For training indoors, the Pace 2 dished out reliable data for pool swims and for indoor bike and rowing sessions. A big new addition is the strength training mode, which offers automatic rep counting via the included motion sensors while a muscle heatmap in the Coros companion app offers a reminder of just how much time you’ve spent working on that upper or lower body. It’s not the first watch to offer automatic rep counting, but it definitely felt the most reliable in terms of the tracking accuracy even if it did miss the odd rep here and there. If you wanted something to track that strength training time, the Pace 2 doesn’t do too bad a job.

Beyond tracking, Coros does offer plenty on the training and analysis front. Along with the ability to build workouts and training plans, it also includes new Evolab data insights, which delves into the realms of training effect, training load and assessing fatigue. There’s also running-centric insights like assessing your marathon level, scoring your current running performance level and predict finishing times for 5k, 10k, half marathon and marathon distances. All of these insights are reliant on the tracking and sensor data being reliable and while I’d say pair up a heart rate monitor to get the most reliable insights, features like marathon level and the race predictor felt very in tune with our current training. 

With that accelerometer on board Coros does also offer the ability to track daily steps and can monitor sleep as well, breaking down sleep stages in a pretty familiar fashion. You can also monitor heart rate continuously and that includes during that time you go to bed. The activity and sleep tracking data felt good on the whole, though if these are the kind of features you care about, you’ll find richer support and insights on other sports watches and smartwatches.

Smartwatch features

View notificationsGoPro and Insta 360 cam control modeCompatible with Strava and Apple Health 

Much like that 24/7 activity tracking, Coros doesn’t go big on smartwatch features, focusing on offering somewhere you can view notifications from your Android phone or iPhone, set alarms, switch up watch faces and use find my phone and watch modes. That’s about it though.

Mike Sawh

If you own a GoPro or an Insta360 action camera, there is support offered to take control of those action cams from your watch, so Coros is adding the kind of smart functionality it thinks will give it more appeal to outdoor lovers.

The Coros companion smartphone app is where you can really dig into your stats, adjust watch settings further and set up workout and training plans. It isn’t the best-looking app out there, but pretty much does the job when it comes to looking over your stats and changing settings. Data syncs nice and quickly post-workout and if you don’t want to spend much time in the Coros app, you can share that data with a host of other apps. That includes Strava, Apple Health, Training Peaks, Adidas running and Stryd along with support for its external foot pod sensor. Data thankfully syncs quickly to those third party apps too once you’ve set up those connections, which is nice and straightforward to do.

Battery life and charging

20 days in daily useStrong GPS battery life for the priceUseful battery usage mode

The good news is that if you want a sports watch that you can use to track indoor and outdoor workouts regularly throughout a week, the Pace 2 more than lives up to that and has the capacity to go longer.

Mike Sawh

It’s improved battery on all fronts on the first Pace, whether that’s in the most accurate tracking mode, using it day-to-day or opting for the UltraMax GPS mode, which widens the GPS sampling interval rate to deliver bigger battery numbers.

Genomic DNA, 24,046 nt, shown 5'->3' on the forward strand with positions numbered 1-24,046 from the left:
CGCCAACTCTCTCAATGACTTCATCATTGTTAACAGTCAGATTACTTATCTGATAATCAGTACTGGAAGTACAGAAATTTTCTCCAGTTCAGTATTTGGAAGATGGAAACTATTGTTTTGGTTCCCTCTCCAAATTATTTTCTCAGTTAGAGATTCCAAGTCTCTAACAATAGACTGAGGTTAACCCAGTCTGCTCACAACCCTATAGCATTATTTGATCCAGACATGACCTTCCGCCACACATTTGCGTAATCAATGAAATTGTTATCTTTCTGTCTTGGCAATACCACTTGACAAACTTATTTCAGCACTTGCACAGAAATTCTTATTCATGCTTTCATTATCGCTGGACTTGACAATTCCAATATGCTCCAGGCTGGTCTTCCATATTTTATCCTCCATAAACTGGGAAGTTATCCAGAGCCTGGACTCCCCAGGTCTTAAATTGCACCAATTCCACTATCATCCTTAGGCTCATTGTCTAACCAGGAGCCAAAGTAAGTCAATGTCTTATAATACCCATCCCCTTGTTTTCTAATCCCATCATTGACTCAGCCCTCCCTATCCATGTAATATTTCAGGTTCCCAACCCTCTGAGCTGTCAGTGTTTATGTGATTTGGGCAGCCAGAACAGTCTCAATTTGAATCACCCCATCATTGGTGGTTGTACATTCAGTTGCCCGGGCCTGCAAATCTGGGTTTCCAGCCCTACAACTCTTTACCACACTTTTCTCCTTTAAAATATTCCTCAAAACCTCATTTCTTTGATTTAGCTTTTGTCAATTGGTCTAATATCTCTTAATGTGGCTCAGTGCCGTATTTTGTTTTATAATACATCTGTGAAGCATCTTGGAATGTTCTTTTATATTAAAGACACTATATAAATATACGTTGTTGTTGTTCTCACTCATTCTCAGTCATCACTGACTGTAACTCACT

There isn’t a worrying drop-off in battery when using it with that top GPS accuracy mode and it takes a small dent for indoor workouts as well. The standby performance is great as well with little seemingly happening in the background to quietly drain the battery. Coros also includes a really useful battery Battery Usage feature that offers estimated battery life based on usage, and can tell you when you last charged the watch along with current battery drop-off since that last charge.

When it comes to charging, Coros has effectively modelled its charging cable on Garmin’s one, which sits securely in the rear of the watch and will get you from 0-100% in under 2 hours. There’s no quick charge feature and while it might not be the snappiest charger, its ability to hold battery in general certainly makes up for it.

Price and availability

The Coros Pace 2 might not be the most budget multisports watch option, but at $199/£179, it still sits at the very affordable end of the market and comes in cheaper than a lot of watches from rivals Garmin and Polar.

You can buy it directly from Coros or REI in the US, and from Coros, Cotswold Outdoor, Decathlon, or Amazon in the UK.

To put things into perspective, the entry level Garmin Forerunner 55 is priced at $199.99/£149.99 while the Polar Pacer comes in at $199.95/£169.50. So it’s in and amongst Polar and Garmin’s cheapest new sports watches.


The Coros Pace 2 is a multisport watch that offers great features for the price. Runners might be the key focus here, but it’s a watch that will also serve swimmers, cyclists and triathletes well and even covers indoor activities like strength training well too.

Crucially, it tracks those activities reliably and gives you the option to improve that accuracy by pairing up external sensors. The big thing missing here is any sort of navigation and mapping support, which you will get on pricier Coros watches, but if you can live without them, it’s a comprehensive sports tracking experience overall.

It isn’t a watch you grab for smartwatch features, but it does make sure you can fire off your data off to big name third party apps instead, which means you can spend less time in a companion app that still feels like a work in progress.

While it’s slightly more expensive than Garmin’s very impressive Forerunner 55, the extra money you’re paying for the Pace 2 gets you more in both sports tracking and battery departments.

About the author: SubSellKaro